AP study: MLB salary down 4.8% in 2 years; top 100 earn half

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FILE - In this Monday, March 1, 2021, file photo, Los Angeles Dodgers starting pitcher Trevor Bauer throws against the Colorado Rockies during the first inning of a spring training baseball game in Phoenix. Dodgers pitcher Trevor Bauer is the highest-paid player in 2021 at $38 million after agreeing to a $102 million, three-year contract he can terminate after one season. (AP Photo/Ross D. Franklin, File)

NEW YORK – The average major league salary dropped 4.8% to just under $4.17 million on opening day from the start of the previous full season in 2019.

The average has fallen 6.4% since the start of the 2017 season, when it peaked at $4.45 million, according to a study of major league contracts by The Associated Press. The salary downturn is yet another sign baseball could be headed toward labor strife and a possible work stoppage in 2022.

Baseball’s middle class has borne the brunt of the drop. The median salary — the point at which an equal number of players are above and below — is $1.15 million, down 18% from $1.4 million two years ago and a drop of 30% from the $1.65 million record high at the start of 2015.

Of 902 players on opening-day rosters, 417 (62%) had salaries under $1 million, including 316 (35%) under $600,000.

The 50 highest-paid players are getting 33.4% of all salaries, up from 28.6% in 2017, and the 100 highest-paid are receiving 52.4%, an increase from 42.5% in 2017.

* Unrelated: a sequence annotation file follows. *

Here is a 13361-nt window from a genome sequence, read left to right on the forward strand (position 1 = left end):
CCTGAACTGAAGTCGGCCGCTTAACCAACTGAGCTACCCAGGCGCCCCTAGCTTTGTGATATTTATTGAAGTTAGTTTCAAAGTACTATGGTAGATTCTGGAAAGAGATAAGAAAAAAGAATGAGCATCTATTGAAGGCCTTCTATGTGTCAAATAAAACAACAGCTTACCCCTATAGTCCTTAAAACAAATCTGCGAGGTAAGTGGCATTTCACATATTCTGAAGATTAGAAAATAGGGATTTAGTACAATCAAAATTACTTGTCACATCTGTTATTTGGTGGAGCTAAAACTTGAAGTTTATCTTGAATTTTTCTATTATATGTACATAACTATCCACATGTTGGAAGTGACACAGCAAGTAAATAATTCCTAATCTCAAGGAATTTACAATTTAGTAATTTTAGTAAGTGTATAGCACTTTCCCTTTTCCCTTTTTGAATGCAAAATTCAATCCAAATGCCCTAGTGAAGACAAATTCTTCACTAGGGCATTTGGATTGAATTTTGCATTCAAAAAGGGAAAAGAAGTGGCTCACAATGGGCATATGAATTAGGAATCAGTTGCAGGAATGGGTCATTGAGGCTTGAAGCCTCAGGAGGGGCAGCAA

Los Angeles Dodgers pitcher Trevor Bauer is the highest-paid player in 2021 at $38 million after agreeing to a $102 million, three-year contract he can terminate after one season. Los Angeles Angels outfielder Mike Trout is second at $37.1 million, followed by Yankees pitcher Gerrit Cole ($36 million) and St. Louis third baseman Nolan Arenado ($35 million), who was acquired in an offseason trade with Colorado.

The World Series champion Dodgers topped the major leagues at $241 million, the highest big league total since the Dodgers set the record at $270 million at the start of the 2015 season.

Players are unhappy with the slide in salaries under the current collective bargaining agreement, even before last year’s pandemic-shortened season, and intend to press for changes during labor talks this year to replace the contract that expires Dec. 1.